Tuesday, January 25, 2011

Flash Games Enter the Classroom

This is a guest post by Lindsey Wright, a content creator for OnlineSchools.org.

In these increasingly ADD and ADHD-beset times teachers are becoming more and more hard-pressed to find ways to get children to effectively absorb knowledge. Card games, board games and puzzle games have been a growing part of classroom education for the last few decades, but as attention spans get ever shorter, more drastic measures will need to be incorporated. Using newer technologies, such as Adobe Flash, a multimedia platform used to make Web sites more animated and interactive, will likely buy instructors time and engage children more thoroughly. However, the question of whether the benefits outweigh the detriments has yet to be answered.

The number of flash-based classroom resources, while by no means extensive, is slowly on the rise. Searching the Internet for educational flash games can bring up some resources that teachers can supplement with user-created content from sites that allow them to create personalized educational games and integrate them into their curricula. Fortunately, with create-your-own resources like these, teachers are not reliant merely upon existing games: they are able to customize the material so that students get the most benefit from playing.

These games are often relatively simple puzzles that illustrate, with bright colors and an easy interface, the concepts explained in lectures or in textbooks. Supplementing these more traditional materials with flash games can net wonderful benefits, because students can see an immediate and direct correlation between question and answer. When students are able to see whether the choices they make are correct or incorrect, they begin to develop an understanding of how the concept works as a whole.

More traditional classroom learning teaches concepts to students passively, via lecture. Aside from one or two diagnostic quizzes in which answers are marked with no explanation, students are left to fend for themselves until testing time, when it is often too late to foster true understanding. Games can fill in this missing "hands-on" component of the learning process.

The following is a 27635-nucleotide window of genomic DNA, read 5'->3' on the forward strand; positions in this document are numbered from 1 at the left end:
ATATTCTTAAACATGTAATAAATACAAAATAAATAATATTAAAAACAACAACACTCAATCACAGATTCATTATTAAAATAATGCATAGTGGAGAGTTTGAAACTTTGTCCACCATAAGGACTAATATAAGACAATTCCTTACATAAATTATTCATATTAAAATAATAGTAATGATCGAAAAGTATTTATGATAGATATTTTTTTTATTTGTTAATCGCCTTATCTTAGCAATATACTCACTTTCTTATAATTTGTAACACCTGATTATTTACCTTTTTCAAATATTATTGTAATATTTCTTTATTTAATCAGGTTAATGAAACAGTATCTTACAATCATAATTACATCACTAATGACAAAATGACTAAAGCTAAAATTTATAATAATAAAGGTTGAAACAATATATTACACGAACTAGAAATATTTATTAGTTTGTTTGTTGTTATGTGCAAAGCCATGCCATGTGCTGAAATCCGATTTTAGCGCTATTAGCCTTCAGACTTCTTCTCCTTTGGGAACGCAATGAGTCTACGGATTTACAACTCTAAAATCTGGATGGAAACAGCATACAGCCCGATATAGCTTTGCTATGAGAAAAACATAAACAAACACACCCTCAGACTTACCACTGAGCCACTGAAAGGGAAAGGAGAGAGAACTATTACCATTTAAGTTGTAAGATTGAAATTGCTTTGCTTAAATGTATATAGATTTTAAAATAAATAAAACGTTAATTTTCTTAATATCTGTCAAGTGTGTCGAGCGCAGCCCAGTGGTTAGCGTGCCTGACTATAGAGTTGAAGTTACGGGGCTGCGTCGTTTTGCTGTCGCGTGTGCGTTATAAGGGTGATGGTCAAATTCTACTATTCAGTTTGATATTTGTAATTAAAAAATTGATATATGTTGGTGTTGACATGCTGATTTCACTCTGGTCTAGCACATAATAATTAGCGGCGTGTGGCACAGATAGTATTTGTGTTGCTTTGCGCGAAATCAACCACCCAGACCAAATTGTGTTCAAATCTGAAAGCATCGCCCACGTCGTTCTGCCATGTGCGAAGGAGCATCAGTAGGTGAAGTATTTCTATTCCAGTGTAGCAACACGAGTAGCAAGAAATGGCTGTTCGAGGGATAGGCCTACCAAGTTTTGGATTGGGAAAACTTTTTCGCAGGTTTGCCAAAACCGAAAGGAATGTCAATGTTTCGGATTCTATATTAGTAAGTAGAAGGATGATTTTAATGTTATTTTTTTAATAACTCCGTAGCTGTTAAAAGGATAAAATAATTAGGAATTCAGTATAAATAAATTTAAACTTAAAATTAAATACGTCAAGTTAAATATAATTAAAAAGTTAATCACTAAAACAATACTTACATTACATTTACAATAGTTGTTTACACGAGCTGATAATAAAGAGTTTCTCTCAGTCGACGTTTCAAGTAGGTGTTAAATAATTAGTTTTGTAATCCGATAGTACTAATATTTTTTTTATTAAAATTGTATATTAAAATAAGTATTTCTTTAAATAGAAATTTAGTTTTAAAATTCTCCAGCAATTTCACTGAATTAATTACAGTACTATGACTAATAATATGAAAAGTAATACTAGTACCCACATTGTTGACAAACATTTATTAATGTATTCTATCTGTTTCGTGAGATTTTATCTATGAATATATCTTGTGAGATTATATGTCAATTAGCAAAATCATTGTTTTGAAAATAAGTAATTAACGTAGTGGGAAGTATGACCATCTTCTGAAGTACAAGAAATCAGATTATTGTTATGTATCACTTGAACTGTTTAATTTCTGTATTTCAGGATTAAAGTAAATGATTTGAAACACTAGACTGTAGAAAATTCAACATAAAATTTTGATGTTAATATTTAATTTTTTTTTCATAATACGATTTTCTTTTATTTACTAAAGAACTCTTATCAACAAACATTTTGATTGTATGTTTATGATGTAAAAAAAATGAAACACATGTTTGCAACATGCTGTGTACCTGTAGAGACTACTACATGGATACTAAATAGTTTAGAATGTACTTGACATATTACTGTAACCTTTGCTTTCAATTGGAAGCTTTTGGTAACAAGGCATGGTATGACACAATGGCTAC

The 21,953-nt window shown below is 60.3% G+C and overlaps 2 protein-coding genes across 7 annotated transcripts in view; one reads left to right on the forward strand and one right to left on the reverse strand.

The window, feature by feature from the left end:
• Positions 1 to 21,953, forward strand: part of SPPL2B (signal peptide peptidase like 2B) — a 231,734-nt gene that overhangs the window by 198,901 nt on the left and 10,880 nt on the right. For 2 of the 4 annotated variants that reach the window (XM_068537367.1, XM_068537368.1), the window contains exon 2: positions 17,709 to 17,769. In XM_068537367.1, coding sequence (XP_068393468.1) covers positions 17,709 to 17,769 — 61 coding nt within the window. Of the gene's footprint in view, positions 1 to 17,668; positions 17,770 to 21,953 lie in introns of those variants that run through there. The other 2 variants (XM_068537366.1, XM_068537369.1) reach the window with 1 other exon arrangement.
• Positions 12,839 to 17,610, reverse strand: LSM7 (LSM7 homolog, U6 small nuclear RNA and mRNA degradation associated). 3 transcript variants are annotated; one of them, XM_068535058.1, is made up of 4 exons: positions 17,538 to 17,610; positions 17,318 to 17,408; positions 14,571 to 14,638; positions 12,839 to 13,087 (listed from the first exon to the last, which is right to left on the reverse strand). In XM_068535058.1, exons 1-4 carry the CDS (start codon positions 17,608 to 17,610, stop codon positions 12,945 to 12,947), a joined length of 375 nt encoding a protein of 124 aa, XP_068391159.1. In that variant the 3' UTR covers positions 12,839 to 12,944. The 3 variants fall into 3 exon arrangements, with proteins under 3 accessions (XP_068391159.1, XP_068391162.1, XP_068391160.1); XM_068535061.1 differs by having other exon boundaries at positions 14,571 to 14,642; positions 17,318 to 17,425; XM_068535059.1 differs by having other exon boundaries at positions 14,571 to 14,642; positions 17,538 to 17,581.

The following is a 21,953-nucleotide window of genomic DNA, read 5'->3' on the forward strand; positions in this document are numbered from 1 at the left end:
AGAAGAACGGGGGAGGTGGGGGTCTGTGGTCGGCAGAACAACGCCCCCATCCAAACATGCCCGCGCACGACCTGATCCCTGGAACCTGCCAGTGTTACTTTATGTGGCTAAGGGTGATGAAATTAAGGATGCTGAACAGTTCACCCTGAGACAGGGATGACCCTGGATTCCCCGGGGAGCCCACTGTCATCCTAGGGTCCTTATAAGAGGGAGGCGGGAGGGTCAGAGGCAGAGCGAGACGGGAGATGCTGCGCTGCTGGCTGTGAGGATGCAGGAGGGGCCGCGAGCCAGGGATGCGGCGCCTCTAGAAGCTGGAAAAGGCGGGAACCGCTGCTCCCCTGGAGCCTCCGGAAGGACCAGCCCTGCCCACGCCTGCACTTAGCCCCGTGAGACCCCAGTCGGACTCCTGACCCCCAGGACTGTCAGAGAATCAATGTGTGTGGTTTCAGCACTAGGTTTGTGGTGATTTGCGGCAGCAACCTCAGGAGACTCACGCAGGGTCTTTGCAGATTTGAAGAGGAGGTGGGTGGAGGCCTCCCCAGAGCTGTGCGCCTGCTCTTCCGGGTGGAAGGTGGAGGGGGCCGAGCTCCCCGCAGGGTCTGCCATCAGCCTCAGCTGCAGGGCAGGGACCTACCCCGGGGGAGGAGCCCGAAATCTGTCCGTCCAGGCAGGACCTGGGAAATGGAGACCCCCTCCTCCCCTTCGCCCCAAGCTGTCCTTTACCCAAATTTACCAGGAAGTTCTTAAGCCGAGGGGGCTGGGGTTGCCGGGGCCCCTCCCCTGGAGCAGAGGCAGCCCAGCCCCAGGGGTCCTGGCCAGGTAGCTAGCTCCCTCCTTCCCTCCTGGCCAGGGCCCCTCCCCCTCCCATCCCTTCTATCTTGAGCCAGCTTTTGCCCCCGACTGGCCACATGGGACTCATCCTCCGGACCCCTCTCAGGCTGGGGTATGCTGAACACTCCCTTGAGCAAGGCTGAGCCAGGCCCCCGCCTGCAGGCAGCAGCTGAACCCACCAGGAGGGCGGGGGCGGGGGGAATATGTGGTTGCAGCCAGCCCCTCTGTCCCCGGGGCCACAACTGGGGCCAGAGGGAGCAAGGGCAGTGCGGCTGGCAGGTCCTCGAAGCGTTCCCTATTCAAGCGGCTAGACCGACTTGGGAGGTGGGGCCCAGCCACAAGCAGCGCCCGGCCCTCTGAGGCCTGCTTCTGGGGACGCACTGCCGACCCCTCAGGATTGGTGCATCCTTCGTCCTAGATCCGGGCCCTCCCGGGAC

Another benefit of flash games is they are able to engage children. Although it pains teachers to think it, today’s children (who have been inundated with flashy and colorful technology from their infancy) have increasingly short attention spans. This means that many children no longer have the patience to sit with a textbook and absorb its contents. While this state of affairs is not desirable in the long run, a short-term perspective acknowledges that a teacher must do whatever he or she can do to foster maximum absorption of material. Games, with their engaging interface and interactive play, seem to be a key to do just that.

Despite their attractiveness, using flash games in classroom learning is not the most ideal solution. Their use is designed to help students absorb concepts, but usually in the most simplistic way. Sophisticated thinking and understanding of more complex concepts will be lost if teachers rely heavily upon games. In another sense, using these games seems to be admitting defeat in the battle against the simplification of knowledge, i.e. catering to shorter attention spans and a more surface understanding rather than fighting against them. A strong and engaging teacher can infuse a passion for the subject into all but the most reluctant students, thus negating the need for games.

Ultimately, while there are negatives to the implementation of flash games into classroom curricula, these negatives are countered by many positives. The customizability of the games, the interactivity of gameplay versus a passive lecture mode and the engaging nature of games all provide strong support for the continued use of flash games in classroom settings. These benefits must be considered against the fact that games often foster a more surface understanding and a shorter attention span in students that may already be prone to these behaviors. All in all, flash games are a powerful and interesting tool that, in the future, will only be more fully developed. With greater customization comes the potential for more complex gameplay, which will only help in the quest to turn flash games into effective tools.